For event nos. 21 and 24, heavy precipitation was likely to have a very high relevance as a contributor to triggering debris flows, as well (Table 2). This is in spite of the catchment average observed precipitation on these days being less extreme, with 0.01 < Pe≤ 0.1. Rather, as shown in Fig. 6a, both debris flows occurred close to the rain gauge, with the respective highest precipitation recorded on that day, i.e. station Plangeroß for no. 21 and St. Leonhard im Pitztal for no. 24 (Fig. 1), both of which reached Pe≤ 0.01. Together with the high temperatures (Fig. 6b), this suggests that the precipitation on these days very likely occurred as highly localized and temporally concentrated convective rainstorms (“thunderstorms”), which potentially exhibited precipitation intensities far above the ∼ 1.9 mm h−1 threshold (as derived as the lower limit from the observed 45 mm d−1 if precipitation is uniformly distributed over 1 day) for debris flow initiation in mountain areas (Guzzetti et al., 2008), at these two stations. In fact, the available high-resolution precipitation data show that exceptionally high maximum intensities (6.3 mm 15 min−1 and 10.8 mm 10 min−1, corresponding to exceedance probabilities of Pe < 0.0001) occurred on these 2 days. Snowmelt had some moderate additional contribution to event no. 24, while its relevance was low for no. 21 (Fig. 6c). Similarly, the largely below-average Su indicates a low relevance of antecedent soil moisture for these two events (Fig. 6d). A similar reasoning applies to event nos. 3 and 12, albeit somewhat less unambiguously (Table 2). For both events, catchment averaged observed precipitation fell within exceedance probabilities 0.01 < Pe≤ 0.1, and thus below the empirical trigger threshold. However, also in this case, the rain stations recording the highest daily precipitation totals were largely the ones closest to the observed debris flows, i.e. Plangeroß for no. 3 and Jerzens-Ritzenried for no. 12 (Fig. 1). Although the precipitation recorded at these stations for the 2 event days did not reach the Pe≤ 0.01 threshold (Fig. 6a), the high to very high temperatures on these days plausibly suggest the presence of convective precipitation cells and thus of temporally and spatially concentrated and thus high-intensity rainfall. In contrast, while the temperatures for event nos. 1, 16, 22 and 23 were only somewhat above average, the precipitation recorded at gauges close to the respective events (Fig. 1) was mostly closer to the threshold Pe= 0.01 than for event nos. 3 and 12 discussed above (Fig. 6a), implying that a moderate temporal concentration of these values to precipitation durations ≤ 12 h (and thus not necessarily convective) on the respective event days would already result in precipitation intensities exceeding the threshold for debris flow initiation. Again, for nos. 22 and 23 the high-resolution precipitation intensity data show that clear intensity peaks have occurred (Table 2). Conversely, only rather moderate precipitation (0.1 < Pe≤ 0.5), for both the catchment average and the gauge with the respective highest recorded values, was observed for event nos. 4, 5 and 14, albeit most of them with the highest values for the gauges closest to the debris flows. The high temperatures (Pe≤ 0.1) indicate that localized and temporally highly concentrated precipitation from convective events and above the necessary trigger thresholds is not unlikely for these days. Similarly and although the precipitation data do not give any direct evidence, the merely moderate snowmelt and antecedent soil moisture together with maximum temperatures nearly reaching the Pe < 0.1 threshold for event nos. 15 and 18 suggest that highly localized (and thus potentially not adequately recorded) and/or temporally concentrated precipitation may have generated sufficient local precipitation intensities to trigger these debris flows, as well. Lastly, elevated precipitation values (0.01 < Pe≤ 0.1) were observed for event no. 25, therefore suggesting triggering by precipitation, even though temperatures have been – atypically – very low (Pe= 0.99, corresponding to maximum temperatures of −5 to +7 ∘C (Fig. 6b)). This interpretation is supported by the available high-resolution precipitation data (Pe < 0.01). Please note that the output from the hydrological model suggests that all of the precipitation has fallen as snow (and would therefore not be likely to trigger any debris flow at all); however, this is due to the mean temperature amounting to −3.8 ∘C and an inherent limitation of using a daily averaged temperature input. The above points suggest, together with the generally low antecedent moisture storage Su from preceding and potentially more persistent rain and snowmelt (Fig. 6d), that very intense, relatively short-duration precipitation was likely a highly relevant contributor to event nos. 1, 3, 4, 5, 12, 14, 15, 16, 18, 22, 23, and 25, although the level to which this assessment is fully warranted by the available data varies between the events. In addition, debris flow initiation was supported by contributions of snowmelt (nos. 1, 3, 12, 14, 15, 16, and 18; Fig. 6c) for several events. However, as most of the above events occurred during summer (i.e. July and August) after the snowmelt peaks, which typically occur much earlier in the season (i.e. May and June; see Figs. 5 and S2) and thus when only relatively little snow was left, the snowmelt contributions to these events remained quite moderate.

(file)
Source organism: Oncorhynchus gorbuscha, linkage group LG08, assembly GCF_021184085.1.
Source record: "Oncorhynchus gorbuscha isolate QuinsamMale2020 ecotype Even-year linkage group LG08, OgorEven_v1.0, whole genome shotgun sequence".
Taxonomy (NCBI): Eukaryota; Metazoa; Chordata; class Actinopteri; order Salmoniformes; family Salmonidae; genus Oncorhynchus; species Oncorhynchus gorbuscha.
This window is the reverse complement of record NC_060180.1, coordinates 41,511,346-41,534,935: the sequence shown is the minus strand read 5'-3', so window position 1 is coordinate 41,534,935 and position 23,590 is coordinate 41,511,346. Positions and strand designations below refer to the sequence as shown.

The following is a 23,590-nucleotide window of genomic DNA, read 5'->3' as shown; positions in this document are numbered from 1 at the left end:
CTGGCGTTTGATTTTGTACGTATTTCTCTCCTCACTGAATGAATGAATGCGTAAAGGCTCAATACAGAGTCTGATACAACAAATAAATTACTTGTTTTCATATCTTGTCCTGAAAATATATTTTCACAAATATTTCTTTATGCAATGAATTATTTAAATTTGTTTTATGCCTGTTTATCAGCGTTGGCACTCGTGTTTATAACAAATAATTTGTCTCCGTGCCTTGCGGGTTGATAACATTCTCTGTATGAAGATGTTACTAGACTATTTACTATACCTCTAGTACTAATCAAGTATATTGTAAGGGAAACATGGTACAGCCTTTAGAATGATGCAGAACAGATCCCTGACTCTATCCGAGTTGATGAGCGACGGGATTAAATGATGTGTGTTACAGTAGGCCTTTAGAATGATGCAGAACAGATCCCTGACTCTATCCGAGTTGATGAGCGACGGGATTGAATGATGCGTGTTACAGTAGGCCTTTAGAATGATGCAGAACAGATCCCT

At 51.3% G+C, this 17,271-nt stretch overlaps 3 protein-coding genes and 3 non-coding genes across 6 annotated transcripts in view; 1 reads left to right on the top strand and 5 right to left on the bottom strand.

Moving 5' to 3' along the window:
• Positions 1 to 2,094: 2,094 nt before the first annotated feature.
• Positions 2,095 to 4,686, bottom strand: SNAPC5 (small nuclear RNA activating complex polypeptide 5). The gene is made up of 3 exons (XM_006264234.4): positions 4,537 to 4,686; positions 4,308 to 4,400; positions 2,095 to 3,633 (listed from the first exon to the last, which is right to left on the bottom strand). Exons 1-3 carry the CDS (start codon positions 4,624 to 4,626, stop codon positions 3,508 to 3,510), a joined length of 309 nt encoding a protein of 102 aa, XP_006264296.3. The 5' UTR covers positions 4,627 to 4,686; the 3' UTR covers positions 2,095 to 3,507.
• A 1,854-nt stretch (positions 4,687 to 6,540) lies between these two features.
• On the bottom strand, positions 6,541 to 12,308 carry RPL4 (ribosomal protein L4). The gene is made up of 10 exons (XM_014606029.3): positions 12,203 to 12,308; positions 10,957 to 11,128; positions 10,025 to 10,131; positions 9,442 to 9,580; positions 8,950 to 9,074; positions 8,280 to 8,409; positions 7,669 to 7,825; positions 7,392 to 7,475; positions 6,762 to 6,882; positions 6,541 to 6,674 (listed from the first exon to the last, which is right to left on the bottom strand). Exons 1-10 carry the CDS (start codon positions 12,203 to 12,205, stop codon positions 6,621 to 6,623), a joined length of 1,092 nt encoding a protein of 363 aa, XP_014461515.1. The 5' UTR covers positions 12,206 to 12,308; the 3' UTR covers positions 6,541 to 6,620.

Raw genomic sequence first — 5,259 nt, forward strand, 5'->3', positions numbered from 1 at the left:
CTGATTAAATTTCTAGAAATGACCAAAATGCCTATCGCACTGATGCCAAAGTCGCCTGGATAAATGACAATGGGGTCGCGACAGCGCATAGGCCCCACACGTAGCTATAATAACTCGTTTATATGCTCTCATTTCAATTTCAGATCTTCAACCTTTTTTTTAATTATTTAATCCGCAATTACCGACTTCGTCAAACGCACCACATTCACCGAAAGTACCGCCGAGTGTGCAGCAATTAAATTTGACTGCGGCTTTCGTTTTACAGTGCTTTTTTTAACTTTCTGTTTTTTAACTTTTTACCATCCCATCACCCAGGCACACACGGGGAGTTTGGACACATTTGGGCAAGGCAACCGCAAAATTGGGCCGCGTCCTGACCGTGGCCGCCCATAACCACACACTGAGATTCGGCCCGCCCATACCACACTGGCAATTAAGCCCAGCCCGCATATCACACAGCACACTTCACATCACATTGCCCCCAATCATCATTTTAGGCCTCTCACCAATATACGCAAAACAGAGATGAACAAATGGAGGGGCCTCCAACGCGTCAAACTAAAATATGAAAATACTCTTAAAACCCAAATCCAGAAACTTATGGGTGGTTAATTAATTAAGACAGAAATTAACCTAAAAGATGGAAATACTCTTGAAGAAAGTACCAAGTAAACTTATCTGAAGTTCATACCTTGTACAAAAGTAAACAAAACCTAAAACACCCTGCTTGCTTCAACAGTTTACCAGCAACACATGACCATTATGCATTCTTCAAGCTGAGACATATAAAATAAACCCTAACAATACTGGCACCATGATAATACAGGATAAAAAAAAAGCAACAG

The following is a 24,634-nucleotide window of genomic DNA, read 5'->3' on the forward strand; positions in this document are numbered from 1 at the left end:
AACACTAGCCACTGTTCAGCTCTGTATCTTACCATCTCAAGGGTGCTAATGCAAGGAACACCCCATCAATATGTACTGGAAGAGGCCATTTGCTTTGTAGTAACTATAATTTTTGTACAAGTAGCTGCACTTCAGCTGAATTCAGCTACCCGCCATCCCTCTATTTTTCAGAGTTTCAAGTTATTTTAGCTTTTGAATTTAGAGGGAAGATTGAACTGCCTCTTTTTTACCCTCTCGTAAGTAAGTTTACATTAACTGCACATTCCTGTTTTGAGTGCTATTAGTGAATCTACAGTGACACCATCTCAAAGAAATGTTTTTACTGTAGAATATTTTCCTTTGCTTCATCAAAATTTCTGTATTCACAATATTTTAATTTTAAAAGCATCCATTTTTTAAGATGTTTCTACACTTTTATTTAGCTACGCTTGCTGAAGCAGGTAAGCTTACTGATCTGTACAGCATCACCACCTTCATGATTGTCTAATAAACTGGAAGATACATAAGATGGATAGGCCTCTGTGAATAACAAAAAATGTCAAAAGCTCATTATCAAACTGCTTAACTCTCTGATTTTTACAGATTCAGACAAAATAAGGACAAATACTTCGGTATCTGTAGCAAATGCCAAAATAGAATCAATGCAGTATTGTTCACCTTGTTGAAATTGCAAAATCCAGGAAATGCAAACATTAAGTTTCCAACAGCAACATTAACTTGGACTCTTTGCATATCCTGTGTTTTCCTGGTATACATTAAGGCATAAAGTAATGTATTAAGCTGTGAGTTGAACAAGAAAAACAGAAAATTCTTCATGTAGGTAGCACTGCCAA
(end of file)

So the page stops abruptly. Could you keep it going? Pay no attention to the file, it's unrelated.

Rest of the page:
(21) Taschachbach: 6.3 mm 15 min−1 (St. Leonhard im Pitztal-Neurur (TIWAG): 0.7 mm 15 min−1). (24) St. Leonhard im Pitztal-Neurur (ZAMG): 10.8 mm 10 min−1 (St. Leonhard im Pitztal-Neurur (TIWAG): 5.2 mm 15 min−1; Taschachbach: 2.1 mm 15 min−1). (22) Taschachbach: 6.4 mm 15 min−1 (St. Leonhard im Pitztal-Neurur (TIWAG): 0 mm). (23) St. Leonhard im Pitztal-Neurur (TIWAG): 0.9 mm 15 min−1 (Taschachbach: 0.4 mm 15 min−1). (25) St. Leonhard im Pitztal-Neurur (ZAMG): 0.9 mm 10 min−1 (St. Leonhard im Pitztal-Neurur (TIWAG): 0.5 mm 15 min−1; Taschachbach: 0.5 mm 15 min−1).